solar panel install crew

6 Good Questions Ask the Experts Before You Install Solar Panel

Once you have decided to switch to solar power to provide electricity for your home, there will be a number of decisions to make and preparations to complete before a solar panel install can take place. It is well worth engaging the services of a consultant to make sure that you get the right configuration for your individual property and energy needs. This can help you avoid costly mistakes. It can also speed up the installation process so that you can start saving money on energy bills sooner, rather than later.

Areas to consider when installing solar power

As with any larger-scale project of this nature, there are several aspects to bear in mind. Here are six of the main questions to ask and factors to consider before confirming your final choices for your domestic solar power installation.

How much space do you have?

As a rule, solar panels need at least four to seven inches of space between rows when installed on a roof or flat surface. This is to allow room for the frame to expand and contract with changes in temperature and weather conditions. A further twelve inches is required between the panels and the edge of the roof or surface in order to comply with building regulations and keep the frame secure. A key first step is to measure the available space that you have and work out the size and type of solar panel set-up that will fit and best suit the space.

How much energy do you use?

Energy use in domestic properties can vary depending on the size of the building, how many people live or are based there and the type of appliances and energy usage that are involved. A solar power consultant will be able to tell you how much energy each type and size of solar panel system can produce and the best fit for your individual household’s energy usage. You can also gain useful tips and advice on cutting down on energy usage and choosing the right solar panels to reduce your fuel bills.

When do you need to use energy?

Many homes use more electricity at night, when there is increased demand for lighting and heating. That said, however, since the COVID-19 pandemic, more of us are working from home than before. So, this could affect energy use during the day as well. If you find your household using more energy at night, consider installing a solar power system that connects to a storage battery. That way, you can keep any electricity that is not used in the day in reserve for use at night, when the sun is not out. Or for cloudy or dull days when the solar energy coming from the sun’s rays is not as powerful.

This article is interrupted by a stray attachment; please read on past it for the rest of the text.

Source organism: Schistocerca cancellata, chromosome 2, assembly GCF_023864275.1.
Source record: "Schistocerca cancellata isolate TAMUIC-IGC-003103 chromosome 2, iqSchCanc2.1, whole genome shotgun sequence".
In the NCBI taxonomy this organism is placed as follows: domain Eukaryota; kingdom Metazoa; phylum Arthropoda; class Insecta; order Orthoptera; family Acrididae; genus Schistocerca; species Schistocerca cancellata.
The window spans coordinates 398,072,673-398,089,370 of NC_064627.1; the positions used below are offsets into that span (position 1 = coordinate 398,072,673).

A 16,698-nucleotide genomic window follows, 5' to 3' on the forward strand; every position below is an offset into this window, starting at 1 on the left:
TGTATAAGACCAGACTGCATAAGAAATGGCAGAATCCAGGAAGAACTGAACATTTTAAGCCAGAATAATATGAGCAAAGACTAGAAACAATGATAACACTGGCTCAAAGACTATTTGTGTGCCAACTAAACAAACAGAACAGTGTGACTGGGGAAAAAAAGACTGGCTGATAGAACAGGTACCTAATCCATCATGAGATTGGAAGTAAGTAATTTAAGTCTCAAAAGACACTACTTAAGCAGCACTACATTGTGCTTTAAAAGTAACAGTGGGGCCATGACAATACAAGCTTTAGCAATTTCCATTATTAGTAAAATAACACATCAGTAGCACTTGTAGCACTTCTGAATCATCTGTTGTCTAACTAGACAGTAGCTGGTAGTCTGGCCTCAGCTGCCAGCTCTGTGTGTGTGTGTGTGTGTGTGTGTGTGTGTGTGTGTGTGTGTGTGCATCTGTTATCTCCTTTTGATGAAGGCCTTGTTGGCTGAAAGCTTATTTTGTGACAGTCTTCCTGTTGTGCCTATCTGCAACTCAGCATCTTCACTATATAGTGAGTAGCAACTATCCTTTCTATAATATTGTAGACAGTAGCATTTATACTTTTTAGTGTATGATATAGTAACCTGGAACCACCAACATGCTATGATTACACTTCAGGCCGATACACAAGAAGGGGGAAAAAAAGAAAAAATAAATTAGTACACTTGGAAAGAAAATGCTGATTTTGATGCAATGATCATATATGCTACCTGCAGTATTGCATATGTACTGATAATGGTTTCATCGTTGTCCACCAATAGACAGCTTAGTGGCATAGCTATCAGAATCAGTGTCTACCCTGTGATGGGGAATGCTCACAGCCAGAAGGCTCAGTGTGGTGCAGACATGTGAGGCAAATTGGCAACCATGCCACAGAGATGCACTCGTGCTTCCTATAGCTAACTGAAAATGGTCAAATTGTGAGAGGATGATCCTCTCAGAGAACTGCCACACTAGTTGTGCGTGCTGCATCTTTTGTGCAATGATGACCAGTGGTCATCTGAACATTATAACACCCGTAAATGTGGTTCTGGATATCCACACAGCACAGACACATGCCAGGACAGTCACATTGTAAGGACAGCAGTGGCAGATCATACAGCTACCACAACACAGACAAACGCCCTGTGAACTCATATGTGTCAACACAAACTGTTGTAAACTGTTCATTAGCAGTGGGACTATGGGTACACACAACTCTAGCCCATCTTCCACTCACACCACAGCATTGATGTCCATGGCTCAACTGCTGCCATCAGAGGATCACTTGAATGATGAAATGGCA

What type of solar power system do you need?

Most solar panels available today produce between 250 and 400 Watts of power. More accurate figures will depend on where you have placed the panels and how much exposure they get to the sun, how long for and how well maintained (or otherwise) the system is. A solar panel consultant can let you know how each type of system performs in terms of amount of energy produced, ease of storing it and whether it will fulfil your electricity needs in full, or only partially.

What type of local building regulations are there?

This question will depend entirely on what documentation is held by your local authority, Land Registry etc. Some types of housing and local areas will be subject to more stringent building regulations and planning permissions than others. For example, listed buildings and conservation areas will have more rules to follow when it comes to projects such as installing solar panels than others. This must be carefully checked to ensure that you do not fall foul of the law and therefore end up with added costs, irritating delays, unhappy neighbours and so on.

What financial incentives are involved?

Finally, installing solar panels might represent a large investment at first, but there are a number of financial advantages in doing so. For a start, most households find that their electricity and gas bills go down as the reliance on the National Grid lessens. There are even schemes to help you sell back any unused energy and so help offset the initial investment in solar panels. Many householders can also find that installing solar panels adds value to their property when it comes to selling it further down the line.